Curator-led tour: PRIDE

Gallery Tour
21 October 2023
A digital collage featuring layers of landscape terrain and open sky, featuring two birds and two flags.
A digital collage featuring layers of landscape terrain and open sky, featuring two birds and two flags.

Join exhibition co-curators, Dominic Guerrera and Patrice Sharkey, for a guided tour of PRIDE


Adelaide Contemporary Experimental

21 October 2023

3:00pm to 4:00pm


PRIDE co-curators, Dominic Guerrera and ACE Artistic Director Patrice Sharkey, will share the knowledge they have learned from liaising with the exhibition artists, including their intentions and methods of making, as well as providing a local context to Peter Waples-Crowe’s work. 

Dominic Guerrera is a Ngarrindjeri, Kaurna and Italian person living on Kaurna Yarta. His practice includes curating, poetry, writing, podcasting and photography, focussing primarily on the social justice issues faced by Aboriginal peoples. He is currently employed as a First Nations Producer at Country Arts SA. In 2021 Dominic was awarded The Oodgeroo Noonuccal Indigenous Poetry Prize for his poem ‘Unwelcome To Country’.

Patrice Sharkey is the Artistic Director of Adelaide Contemporary Experimental (ACE). Her critically acclaimed curatorial practice is focused on commissioning new work, addressing timely and adopting experimental methodologies.

ACCESS – This is a walking tour through the gallery with stools or seats with backrests available. We are happy to book an interpreter if needed – please reach out to if you would like to make a request (two weeks notice required).

Feature Image: Peter Waples-Crowe, 'Ngaya (I Am)' (2022), single-channel video installation, 5 minutes. With Rhian Hinkley and composer Harry Covill. Commissioned by ACMI. Courtesy the artist © Peter Waples-Crowe and ACMI.

Lead Artist

Peter Waples-Crowe


Dominic Guerrera,
Patrice Sharkey

Mentee Artists

Tyberius Larking,
Alfred Lowe,
Jayda Wilson
  • Peter Waples-Crowe has arms crossed, looks to camera. He wears a red jacket, and rainbow beaded necklace.
  • Tyberius Larking looks to camera. They wear a green shirt.
  • Alfred Lowe looks to camera. The background is black.
  • Jayda Wilson looks to camera. Background is black.
Peter Waples-Crowe has arms crossed, looks to camera. He wears a red jacket, and rainbow beaded necklace.

 “I see my Aboriginalness and queerness all wrapped in my spirit” – Peter Waples-Crowe.

PRIDE is the first major presentation of Ngarigo artist Peter Waples-Crowe’s work in South Australia. An unapologetic celebration, PRIDE brings Aboriginal queer visibility to the fore and highlights Peter’s dedication to community.

Working across drawing, collage, sculpture and moving image, Peter’s practice is largely based on personal experiences as influenced by his adoption and reconnection with his Ngarigo heritage, and over 25 years experience as a community health worker within Aboriginal and LGBTQIA2+ health. His work is a deep commentary on the world as a contested site for his multiple identities. Heavily used throughout his work are depictions of Dingoes, a totemic figure and an analogy of survival for queer outsiders.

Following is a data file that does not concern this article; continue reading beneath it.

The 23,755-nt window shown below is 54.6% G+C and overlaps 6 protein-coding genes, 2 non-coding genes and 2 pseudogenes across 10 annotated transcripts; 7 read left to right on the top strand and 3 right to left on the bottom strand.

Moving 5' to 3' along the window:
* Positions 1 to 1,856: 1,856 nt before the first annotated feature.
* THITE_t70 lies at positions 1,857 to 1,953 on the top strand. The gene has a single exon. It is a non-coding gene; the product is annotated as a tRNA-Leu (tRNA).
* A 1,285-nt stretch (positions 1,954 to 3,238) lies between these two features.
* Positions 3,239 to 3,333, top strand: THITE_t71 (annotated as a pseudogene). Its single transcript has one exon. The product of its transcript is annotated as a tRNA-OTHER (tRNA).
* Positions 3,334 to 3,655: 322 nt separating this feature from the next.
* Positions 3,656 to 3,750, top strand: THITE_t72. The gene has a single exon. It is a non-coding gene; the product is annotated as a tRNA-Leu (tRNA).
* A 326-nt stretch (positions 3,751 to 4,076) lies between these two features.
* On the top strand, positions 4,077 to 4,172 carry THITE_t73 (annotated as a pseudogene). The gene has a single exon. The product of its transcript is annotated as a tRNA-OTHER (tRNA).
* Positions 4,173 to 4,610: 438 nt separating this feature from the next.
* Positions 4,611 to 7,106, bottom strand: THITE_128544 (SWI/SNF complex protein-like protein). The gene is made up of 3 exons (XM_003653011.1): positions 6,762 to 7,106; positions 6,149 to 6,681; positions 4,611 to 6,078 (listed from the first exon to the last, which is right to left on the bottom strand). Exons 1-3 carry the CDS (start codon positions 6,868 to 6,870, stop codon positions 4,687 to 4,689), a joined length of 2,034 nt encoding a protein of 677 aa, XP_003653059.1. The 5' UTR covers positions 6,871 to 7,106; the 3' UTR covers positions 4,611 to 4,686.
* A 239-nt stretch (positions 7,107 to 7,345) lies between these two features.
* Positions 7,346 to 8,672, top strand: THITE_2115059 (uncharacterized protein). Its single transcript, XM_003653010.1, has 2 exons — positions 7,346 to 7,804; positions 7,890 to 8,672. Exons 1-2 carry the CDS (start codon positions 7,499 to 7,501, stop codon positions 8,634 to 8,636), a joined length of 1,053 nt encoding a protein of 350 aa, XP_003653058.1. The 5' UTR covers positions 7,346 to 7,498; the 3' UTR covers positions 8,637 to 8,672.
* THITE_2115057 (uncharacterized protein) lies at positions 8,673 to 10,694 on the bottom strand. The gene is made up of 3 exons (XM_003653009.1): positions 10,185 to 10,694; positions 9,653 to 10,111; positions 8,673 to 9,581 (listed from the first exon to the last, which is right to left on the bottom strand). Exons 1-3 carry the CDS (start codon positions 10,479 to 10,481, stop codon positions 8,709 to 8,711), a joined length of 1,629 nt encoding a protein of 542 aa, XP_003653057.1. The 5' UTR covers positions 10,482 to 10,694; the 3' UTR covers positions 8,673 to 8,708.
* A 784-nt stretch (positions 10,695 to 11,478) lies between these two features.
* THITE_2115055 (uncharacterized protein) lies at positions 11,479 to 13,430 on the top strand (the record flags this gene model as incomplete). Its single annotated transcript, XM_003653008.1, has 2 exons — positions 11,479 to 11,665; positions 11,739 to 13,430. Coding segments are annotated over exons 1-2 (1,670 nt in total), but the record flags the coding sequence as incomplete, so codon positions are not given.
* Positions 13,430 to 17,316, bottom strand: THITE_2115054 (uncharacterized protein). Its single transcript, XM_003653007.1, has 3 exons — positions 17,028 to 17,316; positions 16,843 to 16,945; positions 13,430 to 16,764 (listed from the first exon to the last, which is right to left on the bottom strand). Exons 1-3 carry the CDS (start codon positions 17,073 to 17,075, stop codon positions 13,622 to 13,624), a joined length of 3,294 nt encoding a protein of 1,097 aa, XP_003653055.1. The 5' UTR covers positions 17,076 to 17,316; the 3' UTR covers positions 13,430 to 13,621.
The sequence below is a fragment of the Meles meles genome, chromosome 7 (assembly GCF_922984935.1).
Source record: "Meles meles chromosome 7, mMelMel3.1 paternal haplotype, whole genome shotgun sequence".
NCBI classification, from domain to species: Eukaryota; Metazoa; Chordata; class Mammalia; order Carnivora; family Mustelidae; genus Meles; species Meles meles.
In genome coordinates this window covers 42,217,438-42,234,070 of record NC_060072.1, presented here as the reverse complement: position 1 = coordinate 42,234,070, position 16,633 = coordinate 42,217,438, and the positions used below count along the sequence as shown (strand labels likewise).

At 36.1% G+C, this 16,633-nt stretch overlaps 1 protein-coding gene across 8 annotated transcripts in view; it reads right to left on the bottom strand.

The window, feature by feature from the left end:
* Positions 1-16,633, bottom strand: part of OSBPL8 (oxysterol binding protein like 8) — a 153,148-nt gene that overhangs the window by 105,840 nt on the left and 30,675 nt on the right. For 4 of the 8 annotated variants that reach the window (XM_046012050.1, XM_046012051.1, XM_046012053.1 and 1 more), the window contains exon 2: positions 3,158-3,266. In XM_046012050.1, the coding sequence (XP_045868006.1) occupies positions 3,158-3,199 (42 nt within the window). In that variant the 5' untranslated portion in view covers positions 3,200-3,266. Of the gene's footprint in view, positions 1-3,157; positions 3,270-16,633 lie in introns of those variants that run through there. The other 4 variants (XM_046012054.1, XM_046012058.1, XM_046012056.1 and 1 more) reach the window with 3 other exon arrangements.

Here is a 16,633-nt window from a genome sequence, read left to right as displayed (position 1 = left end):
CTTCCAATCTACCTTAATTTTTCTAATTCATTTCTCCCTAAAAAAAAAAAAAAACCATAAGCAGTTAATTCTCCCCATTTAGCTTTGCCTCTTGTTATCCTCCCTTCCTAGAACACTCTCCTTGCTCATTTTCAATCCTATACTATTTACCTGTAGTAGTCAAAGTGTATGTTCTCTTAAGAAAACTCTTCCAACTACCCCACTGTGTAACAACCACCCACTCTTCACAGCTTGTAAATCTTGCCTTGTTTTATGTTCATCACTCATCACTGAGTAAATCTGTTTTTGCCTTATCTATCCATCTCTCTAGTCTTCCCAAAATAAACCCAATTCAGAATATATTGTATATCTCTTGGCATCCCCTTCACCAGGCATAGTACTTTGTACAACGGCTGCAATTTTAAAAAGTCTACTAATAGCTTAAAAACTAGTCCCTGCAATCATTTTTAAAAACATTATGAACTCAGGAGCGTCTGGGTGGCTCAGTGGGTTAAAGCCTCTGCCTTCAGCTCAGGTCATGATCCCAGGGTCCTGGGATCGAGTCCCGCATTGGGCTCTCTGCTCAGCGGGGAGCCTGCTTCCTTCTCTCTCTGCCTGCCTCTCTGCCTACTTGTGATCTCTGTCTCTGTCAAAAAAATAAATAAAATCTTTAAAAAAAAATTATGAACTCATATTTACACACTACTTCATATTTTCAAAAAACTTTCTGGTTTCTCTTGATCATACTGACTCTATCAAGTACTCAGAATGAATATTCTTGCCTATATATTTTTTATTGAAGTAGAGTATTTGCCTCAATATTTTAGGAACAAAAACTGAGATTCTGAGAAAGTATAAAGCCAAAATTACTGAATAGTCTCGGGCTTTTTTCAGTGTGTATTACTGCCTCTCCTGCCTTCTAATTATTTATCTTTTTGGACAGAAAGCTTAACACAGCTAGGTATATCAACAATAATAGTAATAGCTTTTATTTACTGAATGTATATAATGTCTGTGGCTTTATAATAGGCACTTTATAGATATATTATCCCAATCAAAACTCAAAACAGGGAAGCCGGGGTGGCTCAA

Co-curated by Dominic Guerrera (Kaurna, Ngarrindjeri) and Patrice Sharkey, key works featured in PRIDE include Ngarigo queen – Cloak of queer visibility (2018), which takes the form of a possum skin cloak, a cultural belonging for some Aboriginal groups. It also represents the loss of queer Aboriginal roles and traditions, erased by colonisation (often guided by strict religious-heterosexual views). Ngaya (I Am) (2022) is an autobiographical short film that layers colonial paintings, footage from tourism campaigns and advertisements for the Snowy Mountains Hydroelectric Scheme to interrogate the way non-Indigenous people construct images of Aboriginal land and people.

Peter is an activist and community organiser, a leader for younger Aboriginal queer people to look towards and learn the path of finding oneself. A keen collaborator with other artists, Peter initiated an Aboriginal mentorship for PRIDE with three local emerging artists: Alfred Lowe (Arrernte), Tyberius Larking (Mirning) and Jayda Wilson (Gugada, Wirangu). Using language, ceramics and digital illustration, each artist has contributed works that connect thematically to the idea of what pride means to them. Like identity, there are no limits to how we celebrate ourselves and the love that emanates from within. Their works are also a bold strike back at the colony and a reclaiming of ownership of Aboriginal storytelling.

In the face of erasure and discrimination, PRIDE is a defiant statement about standing up and representing yourself and your Mob. It’s the colours of survival, the attitude of punk and a deep love of community – Blak and queer, we have always been here.

Presented as part of Tarnanthi: Festival of Contemporary Aboriginal & Torres Strait Islander Art.

This project is supported by the City of Adelaide.

ACE tampinthi, ngadlu Kaurna yartangka panpapanpalyarninthi (inparrinthi). Kaurna miyurna yaitya mathanya Wama Tarntanyaku. Parnaku yailtya, parnaku tapa purruna, parnaku yarta ngadlu tampnthi. Yalaka Kaurna miyurna itu yailtya, tapa purruna, yarta kuma puru martinthi, puru warri-apinthi, puru tangka martulayinthi.

ACE respectfully acknowledges the traditional Country of the Kaurna people of the Adelaide Plains and pays respect to Elders past and present. We recognise and respect their cultural heritage, beliefs and relationship with the land. We acknowledge that they are of continuing importance to the Kaurna people living today.